But livelihoods is the key to the future. Most poor people have multiple sources of income and that’s a good basis for the future, Conway concludes.
Prof. Judi Wakhungu steps up to take the floor now and gives us a short introduction to her inter-governmental institution, ACTS, which conducts science and technology policy analysis and research. The four areas ACTS works in are agriculture and food security; biodiversity and environmental governance; energy and water security; and science and technology literacy.
Giving ACTS’ research in Sudan an example of how ACTS works, Prof. Wakhungu said the organisation looked at the situation in Sudan not as a religious or ethnic issue but from the ecology perspective of oil and water. “And that gave us a diff insight in to the situation in Sudan,” said Prof. Wakhungu.
A large part of ACTS work is on capacity building through its new Science and Technology Institute (STI) – which opened in 2005. By formalising eight of the courses already offered by ACTS the STI trains executives to advise governmental cabinets, ministers, high level panels and task forces on issues such as biotechnology, bio-safety and innovation systems. “By doing this we hope to be better placed to influence change and compliment other strategies adopted in other African countries,” said Prof. Wakhungu. Over 200 participants from Egypt, Ghana, Malawi, Uganda, Zimbabwe, Rwanda, Japan and the UK are among those who have completed the courses on offer. Obviously, and rightly so, Prof. Wakhungu is proud of ACTS’ achivements.
Sam Jackson, chairing the session, kicks off the question and answer session by asking what is different now? Prof. Wakhungu replies that it is institutions that are different: “Institutions are extremely critical and we understand that in sub-Saharan Africa. We realise that we not only have to change how we think, but the institutions have to change as well. Under this admin in Nairobi, in four years, the culture of the civil service has changed and become more professional because they have become empowered to know that they are the people that have to change the institutions. With the right institutions we can tackle some of these very difficult problems.”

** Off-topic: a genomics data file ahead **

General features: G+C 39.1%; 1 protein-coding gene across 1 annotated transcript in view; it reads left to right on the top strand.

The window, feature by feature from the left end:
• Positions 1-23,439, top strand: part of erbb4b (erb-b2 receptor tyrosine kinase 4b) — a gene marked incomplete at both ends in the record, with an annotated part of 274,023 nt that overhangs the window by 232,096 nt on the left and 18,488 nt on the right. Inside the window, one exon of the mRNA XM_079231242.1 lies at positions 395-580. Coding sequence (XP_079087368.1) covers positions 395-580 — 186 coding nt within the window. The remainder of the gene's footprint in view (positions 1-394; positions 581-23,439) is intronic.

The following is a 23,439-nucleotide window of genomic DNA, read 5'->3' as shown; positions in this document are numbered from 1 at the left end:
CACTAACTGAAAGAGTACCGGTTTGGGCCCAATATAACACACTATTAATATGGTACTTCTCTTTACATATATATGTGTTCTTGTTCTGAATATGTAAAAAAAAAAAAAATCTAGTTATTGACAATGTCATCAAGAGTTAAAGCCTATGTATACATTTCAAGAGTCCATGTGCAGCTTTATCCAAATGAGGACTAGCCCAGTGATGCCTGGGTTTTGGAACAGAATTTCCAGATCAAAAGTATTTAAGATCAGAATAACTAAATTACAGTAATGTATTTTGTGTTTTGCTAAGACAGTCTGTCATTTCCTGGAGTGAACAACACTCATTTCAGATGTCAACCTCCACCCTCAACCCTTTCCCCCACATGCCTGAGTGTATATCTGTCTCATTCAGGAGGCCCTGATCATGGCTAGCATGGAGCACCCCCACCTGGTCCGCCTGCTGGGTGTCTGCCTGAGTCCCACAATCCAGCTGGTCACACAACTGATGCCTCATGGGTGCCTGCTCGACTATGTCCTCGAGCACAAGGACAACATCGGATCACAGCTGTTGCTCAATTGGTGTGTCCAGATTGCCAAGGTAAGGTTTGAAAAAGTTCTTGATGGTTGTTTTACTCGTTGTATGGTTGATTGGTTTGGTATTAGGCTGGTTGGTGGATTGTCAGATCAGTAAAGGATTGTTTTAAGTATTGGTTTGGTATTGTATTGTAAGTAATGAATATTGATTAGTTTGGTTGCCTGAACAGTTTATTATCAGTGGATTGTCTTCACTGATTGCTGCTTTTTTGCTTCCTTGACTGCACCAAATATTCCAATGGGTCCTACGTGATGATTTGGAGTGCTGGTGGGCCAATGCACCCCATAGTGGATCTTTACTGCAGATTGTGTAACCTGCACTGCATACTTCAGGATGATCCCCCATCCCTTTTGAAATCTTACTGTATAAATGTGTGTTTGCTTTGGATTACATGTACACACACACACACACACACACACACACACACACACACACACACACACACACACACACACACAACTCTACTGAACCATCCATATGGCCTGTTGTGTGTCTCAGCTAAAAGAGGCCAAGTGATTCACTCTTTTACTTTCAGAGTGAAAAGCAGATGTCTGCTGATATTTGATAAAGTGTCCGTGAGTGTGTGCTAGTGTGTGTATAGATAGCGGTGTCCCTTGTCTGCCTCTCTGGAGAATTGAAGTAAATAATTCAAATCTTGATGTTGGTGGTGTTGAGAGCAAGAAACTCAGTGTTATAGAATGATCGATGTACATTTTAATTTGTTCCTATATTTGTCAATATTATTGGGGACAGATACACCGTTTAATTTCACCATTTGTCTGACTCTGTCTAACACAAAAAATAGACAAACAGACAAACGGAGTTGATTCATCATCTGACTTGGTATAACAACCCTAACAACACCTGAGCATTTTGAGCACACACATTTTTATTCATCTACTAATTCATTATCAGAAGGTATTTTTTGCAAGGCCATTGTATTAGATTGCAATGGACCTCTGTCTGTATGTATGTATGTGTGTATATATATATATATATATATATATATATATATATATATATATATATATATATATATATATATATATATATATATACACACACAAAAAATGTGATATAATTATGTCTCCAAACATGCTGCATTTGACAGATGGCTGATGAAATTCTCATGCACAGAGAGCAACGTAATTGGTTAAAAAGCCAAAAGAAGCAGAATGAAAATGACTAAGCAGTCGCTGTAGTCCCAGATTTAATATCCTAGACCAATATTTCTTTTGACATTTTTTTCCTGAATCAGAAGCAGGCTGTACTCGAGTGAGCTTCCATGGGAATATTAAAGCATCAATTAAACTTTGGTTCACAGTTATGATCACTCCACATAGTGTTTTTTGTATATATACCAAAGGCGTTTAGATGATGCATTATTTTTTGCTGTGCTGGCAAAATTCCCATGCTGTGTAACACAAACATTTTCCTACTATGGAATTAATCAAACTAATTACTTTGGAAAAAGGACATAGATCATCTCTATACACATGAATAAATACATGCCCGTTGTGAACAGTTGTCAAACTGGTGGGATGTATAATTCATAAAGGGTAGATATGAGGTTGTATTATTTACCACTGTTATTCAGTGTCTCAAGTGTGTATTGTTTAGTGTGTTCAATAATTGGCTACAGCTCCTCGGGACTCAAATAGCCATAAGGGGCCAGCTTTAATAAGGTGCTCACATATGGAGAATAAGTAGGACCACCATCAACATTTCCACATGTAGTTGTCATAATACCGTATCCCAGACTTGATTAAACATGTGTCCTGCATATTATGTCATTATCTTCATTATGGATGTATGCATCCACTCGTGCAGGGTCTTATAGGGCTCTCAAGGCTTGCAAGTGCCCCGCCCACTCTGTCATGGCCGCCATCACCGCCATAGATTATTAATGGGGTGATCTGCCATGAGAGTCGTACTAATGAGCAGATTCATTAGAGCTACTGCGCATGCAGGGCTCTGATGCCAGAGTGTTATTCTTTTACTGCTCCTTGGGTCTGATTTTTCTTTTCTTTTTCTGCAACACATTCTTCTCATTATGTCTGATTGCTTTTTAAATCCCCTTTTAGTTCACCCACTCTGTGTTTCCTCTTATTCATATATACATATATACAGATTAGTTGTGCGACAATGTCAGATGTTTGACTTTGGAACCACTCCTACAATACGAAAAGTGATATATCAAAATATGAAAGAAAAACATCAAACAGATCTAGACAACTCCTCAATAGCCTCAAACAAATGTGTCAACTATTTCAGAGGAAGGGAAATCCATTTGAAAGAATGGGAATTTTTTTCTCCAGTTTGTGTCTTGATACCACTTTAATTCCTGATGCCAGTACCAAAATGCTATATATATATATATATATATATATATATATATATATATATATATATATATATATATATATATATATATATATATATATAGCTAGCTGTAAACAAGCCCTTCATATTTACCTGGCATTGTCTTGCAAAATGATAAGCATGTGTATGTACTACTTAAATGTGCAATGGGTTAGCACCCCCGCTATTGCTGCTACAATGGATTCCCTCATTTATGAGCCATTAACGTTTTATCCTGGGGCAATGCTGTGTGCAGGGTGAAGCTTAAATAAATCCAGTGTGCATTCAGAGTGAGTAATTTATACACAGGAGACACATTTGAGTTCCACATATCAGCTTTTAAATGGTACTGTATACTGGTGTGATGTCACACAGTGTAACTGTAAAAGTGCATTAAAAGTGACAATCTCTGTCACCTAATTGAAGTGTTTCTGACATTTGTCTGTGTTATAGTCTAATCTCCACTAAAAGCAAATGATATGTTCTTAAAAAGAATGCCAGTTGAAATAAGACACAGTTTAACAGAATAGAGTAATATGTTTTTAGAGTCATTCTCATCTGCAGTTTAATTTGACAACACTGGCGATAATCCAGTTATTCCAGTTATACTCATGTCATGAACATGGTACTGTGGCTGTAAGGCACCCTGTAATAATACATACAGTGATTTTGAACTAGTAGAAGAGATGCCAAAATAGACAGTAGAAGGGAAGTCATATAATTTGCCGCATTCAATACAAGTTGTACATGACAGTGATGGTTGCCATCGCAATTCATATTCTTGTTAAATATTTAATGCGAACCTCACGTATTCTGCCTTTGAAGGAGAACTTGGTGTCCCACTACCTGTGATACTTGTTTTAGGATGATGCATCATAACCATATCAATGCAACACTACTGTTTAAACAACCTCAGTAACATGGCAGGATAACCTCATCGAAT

“What are the big three technologies that excite and frighten you”, asks one delegate.
Conway: Mobile phones, is his reply to the first part of the question. Nanotech has enormous potential. We will soon have non pain to coat a toilet with that kills bacteria. There will be a lot of ne materials that get picked up in developing countries really fat. What worries Conway? “It is going to be very difficult to achieve carbon neutral goals,” he says and also the loss of forestry worries him deeply.
Prof. Wakhungu: “There are so many opportunities in terms of ICTs, particularly in wireless communications that transform peoples’ lives, there is a lot of scope for that. I am concerned about the challenges of climate chg and that in Africa we are extremely vulnerable to climate change. I’m also concerned about biodiversity loss. In Africa you see biodiversity loss on a yearly basis.”
“Don’t we need a whole new approach to development and doesn’t science and technology give us that approach?” asks another delegate, possibly rhetorically.
Prof. Wakhungu: “Yes, we do need new ways of thinking.. and we need to restructure our institutions to allow them to take advantage and implement these new ideas.”
And on that note the session ends. Next up, the first STEPS Centre panel session.